We don’t know a lot about Junia. We do know that she was an early follower of Jesus, a church leader in Biblical times, and that Paul thought very highly of her.
Paul the apostle wrote a long letter to the church in Rome. At the end he sent a long list of greetings to all sort of people he knew in the church there – the list is in Romans 16. It is one of those lists it is easy to skip over when reading the Bible: lots of names and not much else. In the middle of the list he says ‘Greet Andronicus and Junia, my relatives who were in prison with me; they are prominent among the apostles, and they were in Christ before I was.’ (Rom. 16:7, NRSV)
It is fairly natural to assume that Andronicus and Junia were husband and wife, but that may not be the case. They obviously became Christians very soon after Jesus’ death and resurrection if they had been Christians longer than Paul. Paul calls them ‘relatives’ – this might just mean that they came from the same place as he did, or it might mean they were somehow related.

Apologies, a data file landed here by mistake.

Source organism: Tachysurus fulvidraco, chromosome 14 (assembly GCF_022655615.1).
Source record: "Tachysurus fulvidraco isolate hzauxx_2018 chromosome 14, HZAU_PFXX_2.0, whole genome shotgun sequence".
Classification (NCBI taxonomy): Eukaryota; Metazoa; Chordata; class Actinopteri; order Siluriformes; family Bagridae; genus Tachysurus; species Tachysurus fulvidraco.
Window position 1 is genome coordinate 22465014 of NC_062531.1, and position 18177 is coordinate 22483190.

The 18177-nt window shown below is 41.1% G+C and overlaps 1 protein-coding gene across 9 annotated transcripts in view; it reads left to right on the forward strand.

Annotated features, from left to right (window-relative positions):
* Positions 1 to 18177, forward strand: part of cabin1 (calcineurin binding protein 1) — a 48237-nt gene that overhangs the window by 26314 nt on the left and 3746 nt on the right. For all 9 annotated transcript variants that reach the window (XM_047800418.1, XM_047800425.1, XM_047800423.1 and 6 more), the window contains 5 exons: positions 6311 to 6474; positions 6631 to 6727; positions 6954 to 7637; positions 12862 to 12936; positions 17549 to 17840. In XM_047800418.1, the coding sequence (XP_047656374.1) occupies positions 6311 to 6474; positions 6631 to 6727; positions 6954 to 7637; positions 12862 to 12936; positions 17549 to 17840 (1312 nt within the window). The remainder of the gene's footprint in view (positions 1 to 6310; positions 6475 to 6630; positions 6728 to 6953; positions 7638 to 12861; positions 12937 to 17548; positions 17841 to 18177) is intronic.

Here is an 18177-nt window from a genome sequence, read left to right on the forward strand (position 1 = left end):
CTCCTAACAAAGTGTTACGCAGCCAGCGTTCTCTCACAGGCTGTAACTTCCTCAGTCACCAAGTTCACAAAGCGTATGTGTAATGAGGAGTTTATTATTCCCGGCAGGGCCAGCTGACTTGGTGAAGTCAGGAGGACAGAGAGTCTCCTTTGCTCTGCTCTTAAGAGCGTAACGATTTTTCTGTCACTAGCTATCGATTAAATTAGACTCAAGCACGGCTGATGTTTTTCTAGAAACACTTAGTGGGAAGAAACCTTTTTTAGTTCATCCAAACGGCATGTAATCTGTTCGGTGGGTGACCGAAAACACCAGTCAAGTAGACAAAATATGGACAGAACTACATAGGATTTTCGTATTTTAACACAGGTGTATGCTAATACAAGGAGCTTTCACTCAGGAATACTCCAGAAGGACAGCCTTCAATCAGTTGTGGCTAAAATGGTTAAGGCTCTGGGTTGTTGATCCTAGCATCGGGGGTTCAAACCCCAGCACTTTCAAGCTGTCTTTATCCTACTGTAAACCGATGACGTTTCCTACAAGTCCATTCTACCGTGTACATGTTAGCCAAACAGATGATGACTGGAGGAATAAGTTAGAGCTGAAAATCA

Andronicus and Junia had been in prison with Paul: we know that Paul was imprisoned because he followed Jesus, and so probably it was true for them as well. They are ‘prominent among the apostles’: ‘apostles’ in the Bible sometimes means the twelve men who Jesus chose to be with him through his ministry, but often also means people who traveled to spread the message of Jesus. (‘apostle’ just means something like ‘ambassador’.)
We get a picture of Andronicus and Junia travelling, sometimes with their friend Paul, teaching others about Jesus, probably starting new churches from the people they had converted the way that Paul did. And like Paul they have suffered – been thrown into jail – because they were faithful witnesses to Jesus.
We don’t know a lot about Junia, but she was a church leader right at the beginning of the life of the church, someone whose ministry was commended by the apostle Paul himself.
[Background details on Junia here]